Max Shachtman

The UAW Strike:

The Road to Victory

(17 December 1945)


From Labor Action, Vol. IX No. 51, 17 December 1945, p. 1.
Transcription & mark-up by Einde O’Callaghan for the Marxists’ Internet Archive.


The position originally taken by the UAW-CIO in its negotiations with General Motors opened the road to victory.

By taking this position, labor said:

We will no longer look at the problem of our economic security from the narrow standpoint of wages alone. Our wage question is inseparably connected with the question of prices, with the question of profits, with the question of production, with the whole question of the way in which American economic life is organized.

The position of the Union in the GM negotiations was one of the most progressive steps ever taken by labor in this country, especially if all its implications are taken into account.

The Union challenged the big Du Pont monopoly on fundamental grounds, on grounds of principle.

The GM masters said: Hands off our profits! Hands off our monopolistic prices! Hands off “private property!” Hands off the “rights of management!” The principle of “free enterprise” – that is, of capitalist monopolism – is at stake.

In effect, the union said: All these matters are no less our affair than they are yours. We want economic security for the workers, who have never enjoyed it and never been assured of it. We want a decisive voice in determining the prices of automobiles which you maintain at a monopolistic peak. We want a decisive voice in determining the profits of the corporation prices, profits which exceed anything in history – profits which, by the way, were produced by the toil and brains of the workers.

In effect, the Union said: We no longer trust the “captains of industry” to own and manage industry exclusively on their own. They are not the servants of the people they pretend to be. They are interested only in bigger and bigger profits, at the expense of the workers and the consumers. If they alone determine profits, everyone else will suffer. If they alone determine prices, the prices will be monopolistically high and the consumer will suffer. If they alone determine wages, we will soon be back to the rotten open-shop days.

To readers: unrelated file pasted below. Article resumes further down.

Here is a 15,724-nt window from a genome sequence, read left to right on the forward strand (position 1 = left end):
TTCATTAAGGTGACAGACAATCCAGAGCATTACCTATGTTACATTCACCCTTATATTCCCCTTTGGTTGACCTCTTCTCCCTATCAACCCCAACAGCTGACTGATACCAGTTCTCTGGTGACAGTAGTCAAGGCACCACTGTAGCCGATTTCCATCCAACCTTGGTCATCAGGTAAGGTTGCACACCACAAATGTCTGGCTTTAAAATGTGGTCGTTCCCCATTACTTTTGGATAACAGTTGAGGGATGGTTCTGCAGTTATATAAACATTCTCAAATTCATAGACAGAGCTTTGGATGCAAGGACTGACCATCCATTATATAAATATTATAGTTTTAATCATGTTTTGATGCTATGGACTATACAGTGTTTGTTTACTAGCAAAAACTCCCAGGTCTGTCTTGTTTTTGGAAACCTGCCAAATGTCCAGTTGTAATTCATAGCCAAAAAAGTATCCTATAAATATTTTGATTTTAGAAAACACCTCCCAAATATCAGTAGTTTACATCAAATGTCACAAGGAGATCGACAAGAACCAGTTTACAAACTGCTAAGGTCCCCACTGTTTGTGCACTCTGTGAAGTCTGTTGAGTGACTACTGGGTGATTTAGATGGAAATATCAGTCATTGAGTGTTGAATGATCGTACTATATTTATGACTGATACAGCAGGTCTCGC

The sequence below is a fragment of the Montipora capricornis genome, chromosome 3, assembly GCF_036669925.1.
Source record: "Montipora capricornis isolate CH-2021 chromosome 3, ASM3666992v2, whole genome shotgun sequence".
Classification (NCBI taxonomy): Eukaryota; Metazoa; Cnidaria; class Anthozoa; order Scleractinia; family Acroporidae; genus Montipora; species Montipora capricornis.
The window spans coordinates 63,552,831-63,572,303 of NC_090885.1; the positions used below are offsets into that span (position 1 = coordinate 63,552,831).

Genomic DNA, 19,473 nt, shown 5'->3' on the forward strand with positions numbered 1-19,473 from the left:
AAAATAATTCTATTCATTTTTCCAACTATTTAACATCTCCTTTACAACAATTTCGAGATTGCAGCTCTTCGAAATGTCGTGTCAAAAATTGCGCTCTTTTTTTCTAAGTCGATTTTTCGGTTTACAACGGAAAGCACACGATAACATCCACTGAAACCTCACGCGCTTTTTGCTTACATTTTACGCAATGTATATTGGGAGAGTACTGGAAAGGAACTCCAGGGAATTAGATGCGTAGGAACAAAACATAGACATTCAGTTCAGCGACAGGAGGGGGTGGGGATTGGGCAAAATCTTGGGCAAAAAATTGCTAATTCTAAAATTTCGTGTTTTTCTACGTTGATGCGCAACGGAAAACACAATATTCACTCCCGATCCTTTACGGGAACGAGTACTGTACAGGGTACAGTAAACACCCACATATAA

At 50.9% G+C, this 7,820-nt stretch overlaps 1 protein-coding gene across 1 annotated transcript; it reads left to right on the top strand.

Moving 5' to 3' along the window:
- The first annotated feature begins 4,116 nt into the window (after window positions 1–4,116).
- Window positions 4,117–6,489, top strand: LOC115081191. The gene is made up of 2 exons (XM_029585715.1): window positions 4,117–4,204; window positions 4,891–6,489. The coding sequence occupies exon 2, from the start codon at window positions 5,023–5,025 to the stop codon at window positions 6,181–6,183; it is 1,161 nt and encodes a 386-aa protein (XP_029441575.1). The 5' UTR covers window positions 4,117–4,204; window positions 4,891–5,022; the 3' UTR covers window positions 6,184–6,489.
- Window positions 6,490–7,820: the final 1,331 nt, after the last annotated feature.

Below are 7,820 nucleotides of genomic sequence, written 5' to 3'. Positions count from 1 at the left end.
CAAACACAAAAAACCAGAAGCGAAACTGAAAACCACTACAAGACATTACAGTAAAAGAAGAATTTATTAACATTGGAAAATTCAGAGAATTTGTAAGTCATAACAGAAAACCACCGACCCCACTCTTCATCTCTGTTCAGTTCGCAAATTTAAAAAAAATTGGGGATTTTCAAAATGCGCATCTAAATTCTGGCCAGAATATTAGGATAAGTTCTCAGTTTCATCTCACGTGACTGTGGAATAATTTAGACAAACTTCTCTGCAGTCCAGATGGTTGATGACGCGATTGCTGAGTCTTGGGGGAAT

Therefore, the Union demands the right to intervene actively in all these questions. The monopolists are a gang of bankrupts, so far as the interests of the workers and consumers are concerned. Labor is not less able to determine wages, prices And profits than these profit-lusting bankrupts. Labor speaks not only in its own name, but in the name of all the people outside the ranks of the Du Ponts and their ilk.

That was the meaning of the UAW-CIO’s position.

That’s how the capitalist press understood it, and they were right! Even that press had to admit that in putting forward its position, the UAW-CIO had won tremendous sympathy not only from other workers, but from big sections’ of the wider consumer public and the middle classes.

That position was the road to victory! Along that road, labor could have taken the next step: Let the government nationalize and take over the industry which its present owners themselves admit cannot be operated on the basis of decent wages to the workers and fair prices to the consumers. Labor could have taken another step: The workers insist that they can operate industry on the basis they themselves demand of the Du Ponts, namely, on the basis of capacity production, decent wages and low prices to the consumer. Labor could have taken a final step: If the present government proves to be a Du Pont government – as it has proved to be – then we must have a workers’ government. And that would mean the achievement of REAL VICTORY.